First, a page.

She said African leaders needed to “take care” of their people and establish democratic societies or risk fostering conflict and extremism. She said when extremism crops up, “the United States will have to deal with it.”
Despite the sprawling military missions, Haley declined to call for a new authorization of military force, saying US forces in Africa are in “supporting roles.”
Haley spoke about the dire human rights situation in many African nations and said they had to make sure better education is provided to stop “the route of extremism.”
“The girls grow up to be teenagers and are raped,” Haley said. “The boys grow up and are abducted and they become child soldiers. Those are the future leaders of these countries.”
She called for an international response, however, not a unilateral one.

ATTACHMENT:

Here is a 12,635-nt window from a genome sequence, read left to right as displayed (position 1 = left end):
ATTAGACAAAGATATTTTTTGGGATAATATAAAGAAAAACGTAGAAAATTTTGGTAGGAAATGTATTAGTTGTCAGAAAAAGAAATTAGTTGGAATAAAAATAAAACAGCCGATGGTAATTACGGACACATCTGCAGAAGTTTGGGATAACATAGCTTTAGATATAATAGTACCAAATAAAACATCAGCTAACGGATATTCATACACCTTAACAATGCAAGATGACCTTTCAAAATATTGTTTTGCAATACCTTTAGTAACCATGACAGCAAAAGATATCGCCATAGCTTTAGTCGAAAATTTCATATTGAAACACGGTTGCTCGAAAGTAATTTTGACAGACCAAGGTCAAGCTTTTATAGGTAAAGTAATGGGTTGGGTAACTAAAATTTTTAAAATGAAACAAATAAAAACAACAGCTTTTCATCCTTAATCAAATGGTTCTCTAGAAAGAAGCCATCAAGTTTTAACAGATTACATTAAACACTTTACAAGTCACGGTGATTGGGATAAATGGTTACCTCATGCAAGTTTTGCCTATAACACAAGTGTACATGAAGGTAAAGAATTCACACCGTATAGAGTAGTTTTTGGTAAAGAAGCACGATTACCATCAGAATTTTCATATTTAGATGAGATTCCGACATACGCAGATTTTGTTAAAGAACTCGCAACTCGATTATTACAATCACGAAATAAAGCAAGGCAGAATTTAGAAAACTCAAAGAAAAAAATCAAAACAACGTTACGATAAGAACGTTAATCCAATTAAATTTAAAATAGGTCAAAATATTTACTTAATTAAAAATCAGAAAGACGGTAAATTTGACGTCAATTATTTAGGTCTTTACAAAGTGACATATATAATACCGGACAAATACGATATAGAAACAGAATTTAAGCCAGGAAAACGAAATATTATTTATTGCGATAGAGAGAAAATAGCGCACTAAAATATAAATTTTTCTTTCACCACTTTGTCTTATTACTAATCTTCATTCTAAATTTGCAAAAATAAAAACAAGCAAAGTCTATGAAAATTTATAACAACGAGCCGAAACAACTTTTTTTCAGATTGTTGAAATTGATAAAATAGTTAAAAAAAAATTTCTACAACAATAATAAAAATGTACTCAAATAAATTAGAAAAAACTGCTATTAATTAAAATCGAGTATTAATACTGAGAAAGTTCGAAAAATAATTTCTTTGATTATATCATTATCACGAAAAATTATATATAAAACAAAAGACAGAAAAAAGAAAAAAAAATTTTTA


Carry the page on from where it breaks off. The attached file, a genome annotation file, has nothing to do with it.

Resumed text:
Haley likewise stayed firm on the US position restricting the admission of refugees, saying she wanted to ensure quality of life in host countries and work to resolve conflicts so people can return home.
“No one – no one – should live the way these people live,” Haley said.
‘Not done’ in Syria
Haley said the US would continue to play a role in Syria after the fall of ISIS.
“We’re not done,” she said.
And months after Trump ordered a strike on Syrian airfields in response to what the US said were chemical attacks ordered by Syrian dictator Bashar al-Assad, Haley maintained that Assad’s days in power were numbered.
“It’s not that we are going to push Assad out,” Haley said. “But we’re not going to let chemical weapons happen. We’re not going to let Iran take over. We’re not going to allow any of those things to happen.”
She knocked Russia for its role supporting Assad, and to underline her position, she cited a recent UN report saying Assad’s forces were behind the sarin attack earlier this year.